Apfel Glacier is a glacier about 5 nautical miles (10 km) wide and 20 nautical miles (40 km) long, flowing west-northwest along the south flank of the Bunger Hills and terminating in Edisto Ice Tongue. It was mapped from air photos taken by U.S. Navy Operation Highjump, 1946–47, and named by the Advisory Committee on Antarctic Names for Earl T. Apfel, professor of geology at Syracuse University, who served as geologist with the U.S. Navy Operation Windmill parties, 1947–48, which established astronomical control stations along Queen Mary, Knox and Budd Coasts.
Mount Béchervaise is a great massif of brown rock, 2,360 m, standing one nautical mile (1.9 km) east of Mount Lacey in the Athos Range, Prince Charles Mountains. It has a sheer north face and is bare except for an icecap on the flat summit. First visited in November 1955 by an ANARE party led by John M. Béchervaise, officer in charge at Mawson Station in 1955, for whom it is named.
Mount Butterworth is a mountain consisting of four peaks and a long, low ridge extending in an east-west direction, situated 5 nautical miles (9 km) south of Thomson Massif in the Aramis Range, Prince Charles Mountains. It was plotted from Australian National Antarctic Research Expeditions air photos taken in 1956 and 1960, and named by the Antarctic Names Committee of Australia for G. Butterworth, a radio officer at Wilkes Station in 1963 and at Mawson Station in 1966.
Mount Canham is a mountain at the north end of the Bennett Escarpment, about 2 nautical miles (4 km) south of Corry Massif, in the Porthos Range of the Prince Charles Mountains. The feature was plotted from Australian National Antarctic Research Expeditions air photos of 1965, and named by the Antarctic Names Committee of Australia for J.R. Canham, officer in charge at Wilkes Station in 1967.
White Massif is a rock massif about 3 nautical miles (6 km) east-northeast of Thomson Massif in the Aramis Range, Prince Charles Mountains. Plotted from ANARE air photos taken in 1956 and 1960. Named by Antarctic Names Committee of Australia (ANCA) for R.F. White, senior technician (electronics) at Mawson Station in 1963 who died there on October 18, 1963.
Mount Sundberg is a pyramidal peak surmounting the central part of Thomson Massif in the Aramis Range, Prince Charles Mountains. First visited in December 1956 by the ANARE southern party led by W.G. Bewsher. Named by Antarctic Names Committee of Australia (ANCA) for Sgt. G. Sundberg, engine fitter with the RAAF Antarctic Flight at Mawson Station in 1956.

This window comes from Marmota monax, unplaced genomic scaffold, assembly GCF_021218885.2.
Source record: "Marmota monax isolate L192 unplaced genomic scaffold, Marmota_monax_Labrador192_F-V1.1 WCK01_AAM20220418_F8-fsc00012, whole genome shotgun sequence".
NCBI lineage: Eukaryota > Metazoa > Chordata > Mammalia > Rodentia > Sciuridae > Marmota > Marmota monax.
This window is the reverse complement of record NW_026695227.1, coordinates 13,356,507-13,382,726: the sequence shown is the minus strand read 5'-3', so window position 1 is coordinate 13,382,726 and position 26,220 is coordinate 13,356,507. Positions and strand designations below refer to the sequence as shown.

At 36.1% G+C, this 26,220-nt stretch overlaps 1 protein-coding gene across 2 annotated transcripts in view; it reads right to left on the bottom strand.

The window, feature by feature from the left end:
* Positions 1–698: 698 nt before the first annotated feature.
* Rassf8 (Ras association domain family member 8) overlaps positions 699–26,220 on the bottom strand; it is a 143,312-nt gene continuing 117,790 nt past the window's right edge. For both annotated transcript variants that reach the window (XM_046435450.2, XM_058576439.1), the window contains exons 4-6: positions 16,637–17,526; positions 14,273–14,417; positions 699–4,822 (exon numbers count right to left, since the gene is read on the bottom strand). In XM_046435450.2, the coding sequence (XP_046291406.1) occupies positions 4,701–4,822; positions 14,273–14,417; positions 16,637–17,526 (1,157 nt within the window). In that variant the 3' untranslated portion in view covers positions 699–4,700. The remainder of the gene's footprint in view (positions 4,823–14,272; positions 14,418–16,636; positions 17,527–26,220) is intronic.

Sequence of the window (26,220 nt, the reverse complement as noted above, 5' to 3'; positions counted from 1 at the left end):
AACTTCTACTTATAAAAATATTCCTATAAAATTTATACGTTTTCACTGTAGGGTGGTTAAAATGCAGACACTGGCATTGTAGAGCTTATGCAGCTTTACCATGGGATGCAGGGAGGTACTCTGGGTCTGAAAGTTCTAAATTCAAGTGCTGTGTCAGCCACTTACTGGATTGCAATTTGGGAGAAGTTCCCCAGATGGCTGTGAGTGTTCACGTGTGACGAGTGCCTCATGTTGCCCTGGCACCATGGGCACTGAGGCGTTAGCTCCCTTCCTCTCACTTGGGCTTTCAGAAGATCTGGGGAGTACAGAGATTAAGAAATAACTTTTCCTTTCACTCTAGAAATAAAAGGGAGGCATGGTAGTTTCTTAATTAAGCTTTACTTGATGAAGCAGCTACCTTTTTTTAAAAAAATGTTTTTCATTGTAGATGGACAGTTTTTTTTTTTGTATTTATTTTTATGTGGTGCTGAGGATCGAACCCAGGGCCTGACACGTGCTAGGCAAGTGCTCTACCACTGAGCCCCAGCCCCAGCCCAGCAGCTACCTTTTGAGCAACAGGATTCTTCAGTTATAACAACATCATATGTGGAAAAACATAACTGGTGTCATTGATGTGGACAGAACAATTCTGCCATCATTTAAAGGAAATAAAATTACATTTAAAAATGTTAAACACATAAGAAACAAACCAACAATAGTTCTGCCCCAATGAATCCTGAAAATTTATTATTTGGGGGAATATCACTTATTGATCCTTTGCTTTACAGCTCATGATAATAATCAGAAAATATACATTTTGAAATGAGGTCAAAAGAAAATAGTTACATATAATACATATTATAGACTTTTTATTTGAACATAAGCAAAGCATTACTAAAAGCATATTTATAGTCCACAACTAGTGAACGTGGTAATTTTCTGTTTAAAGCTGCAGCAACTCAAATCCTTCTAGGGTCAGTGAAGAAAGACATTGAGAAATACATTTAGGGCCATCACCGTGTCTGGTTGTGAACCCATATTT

Peacock Ridge is a ridge standing between Mount Soucek and Mount Porteus, in the north part of the Tula Mountains in Enderby Land, Antarctica. Plotted from air photos taken from ANARE aircraft in 1956. Named by Antarctic Names Committee of Australia (ANCA) for D. Peacock, a member of the crew of the Discovery during the British Australian New Zealand Antarctic Research Expedition (BANZARE), 1929-31.
The Hall Nunataks are a group of four nunataks about 6 nautical miles (11 km) east-southeast of Mount Bunt in the Aramis Range of the Prince Charles Mountains, Antarctica. They were plotted from Australian National Antarctic Research Expeditions air photos taken in 1960, and were named by the Antarctic Names Committee of Australia for R.G. Hall, an assistant diesel mechanic at Wilkes Station in 1964.
Saxton Ridge is a mountain ridge just south of Thomson Massif in the Aramis Range, Prince Charles Mountains. Plotted from ANARE air photos taken in 1956. Named by Antarctic Names Committee of Australia (ANCA) for R.A. Saxton, officer in charge at Wilkes Station in 1963.
Kelley Massif is a rugged mountain massif, 10 nautical miles (19 km) long, located immediately west of the Eland Mountains and along the south side of Clifford Glacier, in Palmer Land, Antarctica. It was mapped by the United States Geological Survey in 1974, and was named by the Advisory Committee on Antarctic Names for Captain Hugh A. Kelley, U.S. Navy, Commander of Antarctic Support Activities during Operation Deep Freeze 1968 and 1969.
Mount Leckie is a roughly circular outcrop about 3 nautical miles (6 km) east of Martin Massif in the Porthos Range, Prince Charles Mountains, Antarctica. It was visited by the Australian National Antarctic Research Expeditions southern party (1956–57), and was named for Squadron Leader D.W. Leckie, Royal Australian Air Force, who commanded the RAAF Antarctic Flight at Mawson Station, 1956.
Kornicker Glacier is a glacier draining northeastwards from the cirque bounded by Mount Liptak, Mount Southwick, Mount Milton and Mount Mullen in the southern Sentinel Range of the Ellsworth Mountains in Antarctica. The glacier flows along the northwestern side of Petvar Heights and merges with the terminus of the southeast-flowing Thomas Glacier as both glaciers emerge from the range.
Aster Glacier is an Antarctic glacier descending the east slope of Craddock Massif and flowing between Elfring Peak and Willis Ridge to Thomas Glacier in the Sentinel Range, Ellsworth Mountains in Antarctica. It was named by the Advisory Committee on Antarctic Names in 2006, after Richard C. Aster, Professor of Geophysics and Department Head of Geosciences at Colorado State University, whose research in Antarctica includes volcanological studies at the Mount Erebus volcano observatory on Ross Island, glaciological, oceanic, and tectonic seismic source studies, seismic tomography, ice shelf studies, and the coupling of solid Earth geophysics and Antarctic ice sheet evolution.